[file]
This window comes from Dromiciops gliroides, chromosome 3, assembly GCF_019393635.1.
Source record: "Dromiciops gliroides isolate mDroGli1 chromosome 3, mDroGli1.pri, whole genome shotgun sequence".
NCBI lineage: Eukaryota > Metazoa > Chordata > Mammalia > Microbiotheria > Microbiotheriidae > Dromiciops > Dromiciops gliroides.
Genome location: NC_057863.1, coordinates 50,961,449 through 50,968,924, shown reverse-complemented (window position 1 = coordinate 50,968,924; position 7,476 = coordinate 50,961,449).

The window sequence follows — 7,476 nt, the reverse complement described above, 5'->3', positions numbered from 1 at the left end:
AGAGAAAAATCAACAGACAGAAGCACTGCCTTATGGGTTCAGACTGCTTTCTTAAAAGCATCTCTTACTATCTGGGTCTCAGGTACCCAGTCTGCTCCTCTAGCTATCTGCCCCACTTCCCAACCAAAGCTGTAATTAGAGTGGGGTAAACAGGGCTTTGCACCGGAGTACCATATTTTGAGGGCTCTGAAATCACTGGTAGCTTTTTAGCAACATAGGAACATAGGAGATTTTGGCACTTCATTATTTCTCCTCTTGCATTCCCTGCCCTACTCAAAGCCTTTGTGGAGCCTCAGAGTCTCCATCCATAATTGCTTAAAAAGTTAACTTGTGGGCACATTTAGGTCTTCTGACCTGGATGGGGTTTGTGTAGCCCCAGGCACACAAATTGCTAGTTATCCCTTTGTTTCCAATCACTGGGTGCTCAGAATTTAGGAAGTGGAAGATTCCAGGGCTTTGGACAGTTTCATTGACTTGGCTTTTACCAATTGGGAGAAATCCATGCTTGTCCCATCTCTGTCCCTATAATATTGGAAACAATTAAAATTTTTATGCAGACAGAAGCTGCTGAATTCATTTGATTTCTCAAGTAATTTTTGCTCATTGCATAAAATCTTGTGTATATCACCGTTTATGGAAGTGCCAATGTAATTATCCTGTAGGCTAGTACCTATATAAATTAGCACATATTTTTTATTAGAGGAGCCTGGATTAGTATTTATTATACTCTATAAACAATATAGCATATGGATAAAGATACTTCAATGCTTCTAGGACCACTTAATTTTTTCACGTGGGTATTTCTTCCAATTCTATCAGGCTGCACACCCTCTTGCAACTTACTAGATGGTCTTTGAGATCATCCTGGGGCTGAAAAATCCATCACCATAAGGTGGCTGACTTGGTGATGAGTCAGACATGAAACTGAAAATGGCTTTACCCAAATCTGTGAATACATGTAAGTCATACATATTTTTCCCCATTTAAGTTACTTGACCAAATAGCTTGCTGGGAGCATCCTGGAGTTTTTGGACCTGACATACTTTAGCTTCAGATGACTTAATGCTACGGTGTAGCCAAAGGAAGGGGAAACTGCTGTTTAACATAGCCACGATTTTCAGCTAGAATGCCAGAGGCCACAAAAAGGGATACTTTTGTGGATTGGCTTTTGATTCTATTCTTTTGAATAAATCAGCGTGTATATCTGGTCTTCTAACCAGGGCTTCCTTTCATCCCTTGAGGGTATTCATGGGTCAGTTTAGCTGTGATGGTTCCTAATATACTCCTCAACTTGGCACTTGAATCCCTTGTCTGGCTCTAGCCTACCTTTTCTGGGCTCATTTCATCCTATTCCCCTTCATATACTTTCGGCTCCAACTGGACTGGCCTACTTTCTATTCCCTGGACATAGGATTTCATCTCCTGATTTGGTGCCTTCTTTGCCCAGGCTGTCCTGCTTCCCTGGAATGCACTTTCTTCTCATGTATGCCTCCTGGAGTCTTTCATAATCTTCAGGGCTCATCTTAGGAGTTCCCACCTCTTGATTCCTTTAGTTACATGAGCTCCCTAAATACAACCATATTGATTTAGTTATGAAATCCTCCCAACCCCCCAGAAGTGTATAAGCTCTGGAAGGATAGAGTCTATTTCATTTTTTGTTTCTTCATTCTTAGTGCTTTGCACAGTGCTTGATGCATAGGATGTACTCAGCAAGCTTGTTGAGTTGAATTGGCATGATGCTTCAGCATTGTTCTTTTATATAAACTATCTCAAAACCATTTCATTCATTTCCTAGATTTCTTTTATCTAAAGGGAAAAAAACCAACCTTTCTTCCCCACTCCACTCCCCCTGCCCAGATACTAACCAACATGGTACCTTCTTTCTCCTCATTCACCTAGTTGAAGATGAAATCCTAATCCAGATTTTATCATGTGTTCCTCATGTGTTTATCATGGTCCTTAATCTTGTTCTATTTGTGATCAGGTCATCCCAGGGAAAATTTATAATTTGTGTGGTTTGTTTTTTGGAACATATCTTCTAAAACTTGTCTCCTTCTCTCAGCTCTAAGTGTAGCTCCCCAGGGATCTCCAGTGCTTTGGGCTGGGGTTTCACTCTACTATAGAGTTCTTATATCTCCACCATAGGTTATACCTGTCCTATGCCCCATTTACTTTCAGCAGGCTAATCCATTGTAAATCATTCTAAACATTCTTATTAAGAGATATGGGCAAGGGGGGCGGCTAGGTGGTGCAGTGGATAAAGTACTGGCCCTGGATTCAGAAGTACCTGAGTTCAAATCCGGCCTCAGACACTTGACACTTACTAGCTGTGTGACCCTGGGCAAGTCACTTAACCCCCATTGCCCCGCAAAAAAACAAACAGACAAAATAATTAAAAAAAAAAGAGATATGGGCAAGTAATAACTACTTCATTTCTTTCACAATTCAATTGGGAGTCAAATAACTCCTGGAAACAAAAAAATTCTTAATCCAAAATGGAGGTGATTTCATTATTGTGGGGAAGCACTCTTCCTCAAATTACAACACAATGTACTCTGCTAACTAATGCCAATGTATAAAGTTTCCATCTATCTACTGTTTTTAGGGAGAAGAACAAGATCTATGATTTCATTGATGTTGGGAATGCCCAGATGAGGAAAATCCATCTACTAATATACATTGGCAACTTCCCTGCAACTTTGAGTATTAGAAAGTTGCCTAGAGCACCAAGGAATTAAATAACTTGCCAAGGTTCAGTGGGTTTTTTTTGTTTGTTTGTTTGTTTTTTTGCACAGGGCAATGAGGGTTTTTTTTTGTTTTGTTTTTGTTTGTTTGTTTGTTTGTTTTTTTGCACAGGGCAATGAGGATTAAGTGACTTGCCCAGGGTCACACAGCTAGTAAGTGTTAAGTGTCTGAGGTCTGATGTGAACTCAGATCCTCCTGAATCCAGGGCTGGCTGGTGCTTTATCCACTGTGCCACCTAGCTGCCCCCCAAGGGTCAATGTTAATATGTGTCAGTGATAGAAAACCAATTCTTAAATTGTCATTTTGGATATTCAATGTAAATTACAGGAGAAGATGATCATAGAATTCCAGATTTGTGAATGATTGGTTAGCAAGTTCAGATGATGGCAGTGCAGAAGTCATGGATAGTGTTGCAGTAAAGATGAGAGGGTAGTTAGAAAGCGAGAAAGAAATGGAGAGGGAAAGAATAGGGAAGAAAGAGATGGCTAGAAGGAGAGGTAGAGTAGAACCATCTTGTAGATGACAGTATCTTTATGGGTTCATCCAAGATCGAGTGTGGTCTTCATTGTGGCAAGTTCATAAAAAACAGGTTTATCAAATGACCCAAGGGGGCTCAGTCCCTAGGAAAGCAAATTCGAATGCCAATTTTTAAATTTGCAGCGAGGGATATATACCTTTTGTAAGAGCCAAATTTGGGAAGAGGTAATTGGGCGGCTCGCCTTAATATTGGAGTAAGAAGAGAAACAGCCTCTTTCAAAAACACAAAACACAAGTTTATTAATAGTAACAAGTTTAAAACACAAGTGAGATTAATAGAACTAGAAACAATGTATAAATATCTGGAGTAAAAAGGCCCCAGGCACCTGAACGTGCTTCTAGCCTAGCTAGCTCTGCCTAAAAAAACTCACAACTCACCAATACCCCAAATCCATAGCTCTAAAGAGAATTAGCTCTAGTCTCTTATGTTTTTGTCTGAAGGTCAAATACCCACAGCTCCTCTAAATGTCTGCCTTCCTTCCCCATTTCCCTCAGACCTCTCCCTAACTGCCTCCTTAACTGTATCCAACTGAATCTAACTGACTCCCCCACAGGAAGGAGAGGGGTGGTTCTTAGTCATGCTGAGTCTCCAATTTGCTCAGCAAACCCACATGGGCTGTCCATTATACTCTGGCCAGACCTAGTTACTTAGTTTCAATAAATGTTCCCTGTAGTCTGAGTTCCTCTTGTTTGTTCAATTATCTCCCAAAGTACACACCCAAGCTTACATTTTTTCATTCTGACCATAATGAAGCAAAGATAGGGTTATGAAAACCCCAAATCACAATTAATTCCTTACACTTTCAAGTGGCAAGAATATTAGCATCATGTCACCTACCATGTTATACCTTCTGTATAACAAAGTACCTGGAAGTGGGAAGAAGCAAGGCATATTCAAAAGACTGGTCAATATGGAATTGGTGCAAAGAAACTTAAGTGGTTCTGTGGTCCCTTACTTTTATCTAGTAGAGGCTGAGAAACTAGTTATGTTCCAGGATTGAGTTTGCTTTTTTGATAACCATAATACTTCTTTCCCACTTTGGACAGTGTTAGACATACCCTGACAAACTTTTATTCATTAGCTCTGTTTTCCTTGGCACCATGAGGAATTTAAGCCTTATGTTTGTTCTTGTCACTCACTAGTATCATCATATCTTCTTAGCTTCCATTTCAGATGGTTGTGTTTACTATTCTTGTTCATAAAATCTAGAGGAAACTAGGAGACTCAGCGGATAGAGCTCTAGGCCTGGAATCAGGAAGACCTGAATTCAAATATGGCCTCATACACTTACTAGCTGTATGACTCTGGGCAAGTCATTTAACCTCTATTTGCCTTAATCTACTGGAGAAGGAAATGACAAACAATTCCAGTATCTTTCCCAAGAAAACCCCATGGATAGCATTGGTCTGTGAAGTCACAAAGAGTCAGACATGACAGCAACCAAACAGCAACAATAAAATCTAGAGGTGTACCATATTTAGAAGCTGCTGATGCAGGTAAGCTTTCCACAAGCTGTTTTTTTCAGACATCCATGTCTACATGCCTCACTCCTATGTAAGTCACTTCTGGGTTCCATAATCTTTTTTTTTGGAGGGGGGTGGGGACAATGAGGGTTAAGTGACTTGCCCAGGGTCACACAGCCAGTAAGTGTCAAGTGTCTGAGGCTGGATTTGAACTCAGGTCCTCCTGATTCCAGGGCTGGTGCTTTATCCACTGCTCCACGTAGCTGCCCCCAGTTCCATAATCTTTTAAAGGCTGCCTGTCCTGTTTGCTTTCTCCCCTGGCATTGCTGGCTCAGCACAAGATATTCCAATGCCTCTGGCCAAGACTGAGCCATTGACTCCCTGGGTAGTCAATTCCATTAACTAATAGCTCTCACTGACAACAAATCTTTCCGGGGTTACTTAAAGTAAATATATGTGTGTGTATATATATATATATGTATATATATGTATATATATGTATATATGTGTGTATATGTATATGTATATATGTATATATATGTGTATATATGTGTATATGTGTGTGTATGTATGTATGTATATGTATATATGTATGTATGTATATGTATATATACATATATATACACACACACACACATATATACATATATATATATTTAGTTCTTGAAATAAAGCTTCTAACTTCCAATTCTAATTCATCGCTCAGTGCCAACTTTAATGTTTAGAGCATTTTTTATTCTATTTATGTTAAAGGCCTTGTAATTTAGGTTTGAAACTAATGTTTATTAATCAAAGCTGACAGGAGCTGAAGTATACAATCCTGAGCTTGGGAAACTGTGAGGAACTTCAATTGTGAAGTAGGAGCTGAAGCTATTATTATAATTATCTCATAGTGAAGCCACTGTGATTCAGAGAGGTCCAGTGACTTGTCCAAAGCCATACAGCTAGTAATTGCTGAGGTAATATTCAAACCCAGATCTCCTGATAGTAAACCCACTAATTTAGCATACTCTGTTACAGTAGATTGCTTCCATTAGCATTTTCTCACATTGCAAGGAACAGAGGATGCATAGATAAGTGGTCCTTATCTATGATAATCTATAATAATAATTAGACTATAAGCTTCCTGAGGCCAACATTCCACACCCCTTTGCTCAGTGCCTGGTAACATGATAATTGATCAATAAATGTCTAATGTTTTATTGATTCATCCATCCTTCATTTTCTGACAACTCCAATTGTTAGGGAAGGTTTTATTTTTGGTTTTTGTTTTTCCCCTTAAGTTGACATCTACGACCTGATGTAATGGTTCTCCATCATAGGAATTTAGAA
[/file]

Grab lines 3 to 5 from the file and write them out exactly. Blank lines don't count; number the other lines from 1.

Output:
NCBI lineage: Eukaryota > Metazoa > Chordata > Mammalia > Microbiotheria > Microbiotheriidae > Dromiciops > Dromiciops gliroides.
Genome location: NC_057863.1, coordinates 50,961,449 through 50,968,924, shown reverse-complemented (window position 1 = coordinate 50,968,924; position 7,476 = coordinate 50,961,449).

The window sequence follows — 7,476 nt, the reverse complement described above, 5'->3', positions numbered from 1 at the left end: